Toby was hunting away from the burn which is not the natural path for a mink to take; they like to stay near water but I’ve had this before and that day it was a mink. He passed within ten yards of me crying like a banshee. I think his pitch was far lower than a banshee’s but as I’ve never heard a banshee I’m guessing. I saw not a thing. His fervent cries brought the lurcher pup, Bobby, followed by Lilley, his little friend the Teckel pup. Amie is the most independent Teckel I’ve ever had (liar) and I’m convinced she goes deaf when she’s hunting but she looked up, listened and raced towards us.
Listening for movement

Listening for movement


  Toby continued to hunt with gusto but paradoxically was moving quite slowly. Bobby kept getting in his way. Little Lilley didn’t know what was going on but followed gamely through the thick, reedy grasses and tussocks. Amie arrived and immediately screamed. She did sound like a banshee. No, I haven’t heard one since I wrote the last paragraph so I still don’t know what a banshee sounds like but she makes an unearthly noise and puts me in mind of what I think a banshee would sound like so there.
  Toby checked by a large tuffet and tried to get inside it but was hampered by the rest of the gang. He ran around the other side and started to speak and I still saw nothing. He spoke again and Amie joined him. She spoke as well but not with confidence. The two pups got in the way again. Suddenly Toby went away at a good clip, speaking well. Amie followed and let out her banshee howl (I know, I know). Bobby, being far quicker than a Teckel ran alongside Toby and bit him in play. Toby didn’t like that and bit him back harder. Bobby is at present a young thug and still wanted to play so he bit Toby’s ear. Talk about a hindrance. Toby didn’t like that one bit and drew blood from Bobby’s snout, Bobby stopped getting in the way but didn’t seem to notice the blood; bull breeding I suppose!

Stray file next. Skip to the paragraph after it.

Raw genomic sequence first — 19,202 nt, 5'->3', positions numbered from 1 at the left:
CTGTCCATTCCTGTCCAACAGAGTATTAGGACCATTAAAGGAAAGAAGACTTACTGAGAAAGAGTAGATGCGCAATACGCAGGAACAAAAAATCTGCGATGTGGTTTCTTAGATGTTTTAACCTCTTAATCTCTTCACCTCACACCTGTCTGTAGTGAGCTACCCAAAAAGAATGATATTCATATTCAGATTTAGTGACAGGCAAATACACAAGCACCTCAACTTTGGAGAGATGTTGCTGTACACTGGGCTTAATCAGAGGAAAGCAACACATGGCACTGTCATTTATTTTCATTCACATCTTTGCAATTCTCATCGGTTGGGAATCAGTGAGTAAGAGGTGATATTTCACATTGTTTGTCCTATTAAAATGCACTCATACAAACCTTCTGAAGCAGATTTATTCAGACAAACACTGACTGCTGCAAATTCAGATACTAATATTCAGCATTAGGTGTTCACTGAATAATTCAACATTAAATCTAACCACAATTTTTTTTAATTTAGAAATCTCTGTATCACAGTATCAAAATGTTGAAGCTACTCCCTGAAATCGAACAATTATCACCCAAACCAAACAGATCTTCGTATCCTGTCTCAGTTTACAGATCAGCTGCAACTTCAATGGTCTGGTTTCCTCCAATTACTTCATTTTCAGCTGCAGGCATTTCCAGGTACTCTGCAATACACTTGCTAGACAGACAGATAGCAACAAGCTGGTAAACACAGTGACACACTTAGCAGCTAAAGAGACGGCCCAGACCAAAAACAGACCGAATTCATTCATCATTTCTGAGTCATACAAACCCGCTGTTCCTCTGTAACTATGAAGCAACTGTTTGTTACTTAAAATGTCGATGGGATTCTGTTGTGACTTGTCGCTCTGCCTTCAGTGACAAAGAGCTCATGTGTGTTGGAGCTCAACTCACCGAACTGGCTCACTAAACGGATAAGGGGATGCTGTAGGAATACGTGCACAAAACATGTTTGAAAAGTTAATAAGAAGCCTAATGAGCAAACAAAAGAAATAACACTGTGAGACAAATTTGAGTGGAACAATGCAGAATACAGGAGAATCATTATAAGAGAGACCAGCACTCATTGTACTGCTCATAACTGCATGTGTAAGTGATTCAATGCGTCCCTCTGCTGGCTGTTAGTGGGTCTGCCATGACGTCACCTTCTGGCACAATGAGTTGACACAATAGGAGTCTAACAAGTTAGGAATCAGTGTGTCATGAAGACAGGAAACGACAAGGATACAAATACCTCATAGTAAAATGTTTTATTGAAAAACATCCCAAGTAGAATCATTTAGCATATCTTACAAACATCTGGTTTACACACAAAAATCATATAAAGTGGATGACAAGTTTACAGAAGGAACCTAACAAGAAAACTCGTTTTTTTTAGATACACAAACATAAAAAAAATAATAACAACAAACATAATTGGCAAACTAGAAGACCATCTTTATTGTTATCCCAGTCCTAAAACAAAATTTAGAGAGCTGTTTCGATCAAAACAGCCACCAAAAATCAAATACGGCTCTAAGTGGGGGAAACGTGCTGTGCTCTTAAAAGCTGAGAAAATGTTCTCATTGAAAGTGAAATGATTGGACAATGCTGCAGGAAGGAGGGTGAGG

One of the babes

One of the babes


I watched as the two Teckels hunted steadily away with me still not knowing what was in front of them. Amie has as good a nose as Toby’s but at five years old his is more experienced. At a check he invariably found the line before she did. This was not a long distance hunt, it all happened within a hundred and fifty yards of me. In one place both Teckels were at fault for over a minute and I thought that their quarry, whatever it was, had beaten them but Toby cast himself a bit further and picked up a line. Both adult Teckels were put off by the youngsters time and time again. They persevered but had to hunt this line as if it were a stale one constantly going over ground that the pups had foiled. I knew it wasn’t stale so left them to it. Sure enough they sorted it out, picked up the pace and off they went again. This had to be a diminutive animal they were hunting or I would have seen it so it could still be a mink or what I call a minkette – a young mink.

  They lost it again about twenty yards from the ruins of a bothy the walls of which had been reduced to a mere foot high through pilfering for repairing the dykes (dry-stone walls). Neither Teckel could hunt a yard in this area until Toby lifted his head, quested and following an air scent and directly to the ruined bothy. He thrust his snout into a crack and barked. Amie did the same and within seconds all four dogs were decidedly interested in the wrecked stonework. I tottered towards it and as I got there, Toby flushed something small and brown. I only saw it as a flash but the youngest member, Lilley spotted it and so did Amie. It darted out and darted back between the two young Teckels. I would have been surprised if the puppy, Lilley, had grabbed it but she did make the attempt. Amie also missed it and it got back to the safety of the stones. Lilley pushed her little snout into the stones. Amie dug and scratched at them barking furiously and this time it was Toby bullying his way to the front and shoving his snout under the rocks.